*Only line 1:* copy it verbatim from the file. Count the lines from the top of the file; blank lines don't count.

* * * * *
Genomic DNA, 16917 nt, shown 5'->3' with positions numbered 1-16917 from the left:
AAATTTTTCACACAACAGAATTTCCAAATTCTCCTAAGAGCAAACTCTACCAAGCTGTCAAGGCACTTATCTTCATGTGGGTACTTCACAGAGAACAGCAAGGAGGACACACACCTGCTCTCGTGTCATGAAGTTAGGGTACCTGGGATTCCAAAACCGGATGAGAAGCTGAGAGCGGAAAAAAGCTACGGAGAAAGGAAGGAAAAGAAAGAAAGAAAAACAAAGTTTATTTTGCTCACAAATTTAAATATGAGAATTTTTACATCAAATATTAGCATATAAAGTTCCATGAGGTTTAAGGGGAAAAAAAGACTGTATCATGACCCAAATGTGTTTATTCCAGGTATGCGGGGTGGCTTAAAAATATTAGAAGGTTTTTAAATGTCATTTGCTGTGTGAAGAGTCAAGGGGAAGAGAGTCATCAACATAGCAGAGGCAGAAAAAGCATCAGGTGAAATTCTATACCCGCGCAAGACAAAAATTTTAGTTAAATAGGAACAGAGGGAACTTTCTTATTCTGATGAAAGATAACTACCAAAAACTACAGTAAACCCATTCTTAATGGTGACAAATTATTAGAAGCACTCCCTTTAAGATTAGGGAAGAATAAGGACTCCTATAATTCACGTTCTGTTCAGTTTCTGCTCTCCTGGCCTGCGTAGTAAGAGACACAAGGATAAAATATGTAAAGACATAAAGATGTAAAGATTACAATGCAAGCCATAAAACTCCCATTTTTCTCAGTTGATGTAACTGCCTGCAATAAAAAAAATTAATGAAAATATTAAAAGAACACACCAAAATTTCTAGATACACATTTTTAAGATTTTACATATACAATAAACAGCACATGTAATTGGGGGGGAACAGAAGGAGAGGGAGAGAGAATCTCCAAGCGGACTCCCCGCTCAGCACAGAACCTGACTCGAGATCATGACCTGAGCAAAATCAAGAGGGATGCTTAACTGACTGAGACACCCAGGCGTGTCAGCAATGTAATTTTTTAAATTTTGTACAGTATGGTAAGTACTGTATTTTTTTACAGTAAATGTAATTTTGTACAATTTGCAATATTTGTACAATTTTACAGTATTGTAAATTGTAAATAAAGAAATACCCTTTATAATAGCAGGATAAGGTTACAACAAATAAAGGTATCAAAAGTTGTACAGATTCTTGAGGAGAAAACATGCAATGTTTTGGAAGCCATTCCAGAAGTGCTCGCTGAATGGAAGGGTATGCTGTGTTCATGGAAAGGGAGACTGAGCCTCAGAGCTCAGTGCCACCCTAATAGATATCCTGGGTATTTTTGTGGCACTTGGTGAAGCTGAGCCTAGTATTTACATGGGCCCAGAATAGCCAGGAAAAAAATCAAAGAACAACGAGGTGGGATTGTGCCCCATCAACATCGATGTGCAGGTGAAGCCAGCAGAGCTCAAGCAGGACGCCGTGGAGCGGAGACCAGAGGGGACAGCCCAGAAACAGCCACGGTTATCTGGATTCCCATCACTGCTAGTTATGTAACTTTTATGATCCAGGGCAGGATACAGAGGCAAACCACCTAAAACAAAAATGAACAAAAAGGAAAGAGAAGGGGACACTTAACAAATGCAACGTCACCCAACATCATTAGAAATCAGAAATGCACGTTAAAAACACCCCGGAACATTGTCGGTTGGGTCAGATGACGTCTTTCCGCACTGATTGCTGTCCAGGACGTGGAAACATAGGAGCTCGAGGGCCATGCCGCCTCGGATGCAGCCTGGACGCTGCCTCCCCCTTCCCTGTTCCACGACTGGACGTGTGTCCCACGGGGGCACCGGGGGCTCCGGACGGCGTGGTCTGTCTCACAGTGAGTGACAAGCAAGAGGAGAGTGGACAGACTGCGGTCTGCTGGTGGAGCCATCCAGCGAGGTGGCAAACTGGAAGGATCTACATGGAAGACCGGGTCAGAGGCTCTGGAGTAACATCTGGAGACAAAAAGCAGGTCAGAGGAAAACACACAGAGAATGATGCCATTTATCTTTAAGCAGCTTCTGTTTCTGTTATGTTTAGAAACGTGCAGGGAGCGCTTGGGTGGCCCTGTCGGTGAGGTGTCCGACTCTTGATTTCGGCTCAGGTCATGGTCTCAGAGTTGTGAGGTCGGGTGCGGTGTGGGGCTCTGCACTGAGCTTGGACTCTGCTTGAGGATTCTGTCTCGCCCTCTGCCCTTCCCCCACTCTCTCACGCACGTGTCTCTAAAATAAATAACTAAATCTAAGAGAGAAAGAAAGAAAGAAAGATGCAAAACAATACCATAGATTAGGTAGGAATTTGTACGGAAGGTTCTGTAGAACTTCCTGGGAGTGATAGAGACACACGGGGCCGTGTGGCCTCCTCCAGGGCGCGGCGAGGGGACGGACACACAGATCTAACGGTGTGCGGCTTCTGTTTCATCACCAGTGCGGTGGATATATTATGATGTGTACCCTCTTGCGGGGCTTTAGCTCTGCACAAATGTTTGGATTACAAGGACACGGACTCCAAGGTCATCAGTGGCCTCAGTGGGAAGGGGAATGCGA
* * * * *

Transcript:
Genomic DNA, 16917 nt, shown 5'->3' with positions numbered 1-16917 from the left: